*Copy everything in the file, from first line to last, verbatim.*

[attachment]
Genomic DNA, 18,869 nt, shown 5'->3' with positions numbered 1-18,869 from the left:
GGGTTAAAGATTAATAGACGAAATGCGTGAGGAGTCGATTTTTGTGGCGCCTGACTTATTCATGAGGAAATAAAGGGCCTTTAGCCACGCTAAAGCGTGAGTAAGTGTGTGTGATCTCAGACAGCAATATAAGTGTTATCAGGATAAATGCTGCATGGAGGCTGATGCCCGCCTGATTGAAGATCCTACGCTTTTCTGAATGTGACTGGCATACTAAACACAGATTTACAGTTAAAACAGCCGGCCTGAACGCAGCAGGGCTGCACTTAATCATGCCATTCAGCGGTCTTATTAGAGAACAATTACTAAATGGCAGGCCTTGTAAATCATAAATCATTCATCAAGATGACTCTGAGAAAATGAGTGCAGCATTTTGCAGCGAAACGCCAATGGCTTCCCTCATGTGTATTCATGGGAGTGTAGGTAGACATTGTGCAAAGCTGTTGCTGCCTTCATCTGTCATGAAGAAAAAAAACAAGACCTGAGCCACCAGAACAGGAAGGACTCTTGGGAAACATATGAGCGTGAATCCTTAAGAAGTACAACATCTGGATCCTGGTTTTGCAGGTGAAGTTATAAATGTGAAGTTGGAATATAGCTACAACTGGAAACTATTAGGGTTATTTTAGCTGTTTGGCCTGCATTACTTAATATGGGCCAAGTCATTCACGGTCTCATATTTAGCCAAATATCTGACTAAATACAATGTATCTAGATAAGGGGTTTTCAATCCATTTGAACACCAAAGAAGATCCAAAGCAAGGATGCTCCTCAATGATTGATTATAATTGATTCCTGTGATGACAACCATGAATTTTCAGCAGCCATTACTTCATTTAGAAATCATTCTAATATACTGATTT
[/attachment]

Genomic DNA, 18,869 nt, shown 5'->3' with positions numbered 1-18,869 from the left:
GGGTTAAAGATTAATAGACGAAATGCGTGAGGAGTCGATTTTTGTGGCGCCTGACTTATTCATGAGGAAATAAAGGGCCTTTAGCCACGCTAAAGCGTGAGTAAGTGTGTGTGATCTCAGACAGCAATATAAGTGTTATCAGGATAAATGCTGCATGGAGGCTGATGCCCGCCTGATTGAAGATCCTACGCTTTTCTGAATGTGACTGGCATACTAAACACAGATTTACAGTTAAAACAGCCGGCCTGAACGCAGCAGGGCTGCACTTAATCATGCCATTCAGCGGTCTTATTAGAGAACAATTACTAAATGGCAGGCCTTGTAAATCATAAATCATTCATCAAGATGACTCTGAGAAAATGAGTGCAGCATTTTGCAGCGAAACGCCAATGGCTTCCCTCATGTGTATTCATGGGAGTGTAGGTAGACATTGTGCAAAGCTGTTGCTGCCTTCATCTGTCATGAAGAAAAAAAACAAGACCTGAGCCACCAGAACAGGAAGGACTCTTGGGAAACATATGAGCGTGAATCCTTAAGAAGTACAACATCTGGATCCTGGTTTTGCAGGTGAAGTTATAAATGTGAAGTTGGAATATAGCTACAACTGGAAACTATTAGGGTTATTTTAGCTGTTTGGCCTGCATTACTTAATATGGGCCAAGTCATTCACGGTCTCATATTTAGCCAAATATCTGACTAAATACAATGTATCTAGATAAGGGGTTTTCAATCCATTTGAACACCAAAGAAGATCCAAAGCAAGGATGCTCCTCAATGATTGATTATAATTGATTCCTGTGATGACAACCATGAATTTTCAGCAGCCATTACTTCATTTAGAAATCATTCTAATATACTGATTT